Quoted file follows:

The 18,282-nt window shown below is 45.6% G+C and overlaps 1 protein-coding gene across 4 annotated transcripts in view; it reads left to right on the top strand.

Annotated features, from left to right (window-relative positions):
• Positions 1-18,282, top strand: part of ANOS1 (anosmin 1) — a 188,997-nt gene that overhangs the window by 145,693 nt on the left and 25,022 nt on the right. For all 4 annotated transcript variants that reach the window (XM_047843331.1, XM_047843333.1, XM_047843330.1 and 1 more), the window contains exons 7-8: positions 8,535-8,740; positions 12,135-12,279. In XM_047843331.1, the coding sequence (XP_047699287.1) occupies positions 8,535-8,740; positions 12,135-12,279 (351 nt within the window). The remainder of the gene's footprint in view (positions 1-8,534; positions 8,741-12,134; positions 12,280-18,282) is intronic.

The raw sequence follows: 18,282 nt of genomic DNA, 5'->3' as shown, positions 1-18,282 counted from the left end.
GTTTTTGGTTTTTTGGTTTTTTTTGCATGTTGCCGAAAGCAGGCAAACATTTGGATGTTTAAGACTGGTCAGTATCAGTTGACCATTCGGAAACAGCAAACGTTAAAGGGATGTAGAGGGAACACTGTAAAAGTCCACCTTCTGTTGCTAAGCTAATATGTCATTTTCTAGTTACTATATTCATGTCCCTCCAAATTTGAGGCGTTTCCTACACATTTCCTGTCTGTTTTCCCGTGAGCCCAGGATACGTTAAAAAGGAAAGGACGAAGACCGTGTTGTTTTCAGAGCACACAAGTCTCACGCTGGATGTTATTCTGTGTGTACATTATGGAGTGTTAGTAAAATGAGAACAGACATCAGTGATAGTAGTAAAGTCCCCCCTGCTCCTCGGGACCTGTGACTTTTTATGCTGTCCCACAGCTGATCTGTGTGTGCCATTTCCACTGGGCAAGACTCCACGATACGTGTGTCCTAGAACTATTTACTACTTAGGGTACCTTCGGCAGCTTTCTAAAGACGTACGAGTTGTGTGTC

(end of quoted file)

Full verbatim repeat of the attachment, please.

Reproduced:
The 18,282-nt window shown below is 45.6% G+C and overlaps 1 protein-coding gene across 4 annotated transcripts in view; it reads left to right on the top strand.

Annotated features, from left to right (window-relative positions):
• Positions 1-18,282, top strand: part of ANOS1 (anosmin 1) — a 188,997-nt gene that overhangs the window by 145,693 nt on the left and 25,022 nt on the right. For all 4 annotated transcript variants that reach the window (XM_047843331.1, XM_047843333.1, XM_047843330.1 and 1 more), the window contains exons 7-8: positions 8,535-8,740; positions 12,135-12,279. In XM_047843331.1, the coding sequence (XP_047699287.1) occupies positions 8,535-8,740; positions 12,135-12,279 (351 nt within the window). The remainder of the gene's footprint in view (positions 1-8,534; positions 8,741-12,134; positions 12,280-18,282) is intronic.

The raw sequence follows: 18,282 nt of genomic DNA, 5'->3' as shown, positions 1-18,282 counted from the left end.
GTTTTTGGTTTTTTGGTTTTTTTTGCATGTTGCCGAAAGCAGGCAAACATTTGGATGTTTAAGACTGGTCAGTATCAGTTGACCATTCGGAAACAGCAAACGTTAAAGGGATGTAGAGGGAACACTGTAAAAGTCCACCTTCTGTTGCTAAGCTAATATGTCATTTTCTAGTTACTATATTCATGTCCCTCCAAATTTGAGGCGTTTCCTACACATTTCCTGTCTGTTTTCCCGTGAGCCCAGGATACGTTAAAAAGGAAAGGACGAAGACCGTGTTGTTTTCAGAGCACACAAGTCTCACGCTGGATGTTATTCTGTGTGTACATTATGGAGTGTTAGTAAAATGAGAACAGACATCAGTGATAGTAGTAAAGTCCCCCCTGCTCCTCGGGACCTGTGACTTTTTATGCTGTCCCACAGCTGATCTGTGTGTGCCATTTCCACTGGGCAAGACTCCACGATACGTGTGTCCTAGAACTATTTACTACTTAGGGTACCTTCGGCAGCTTTCTAAAGACGTACGAGTTGTGTGTC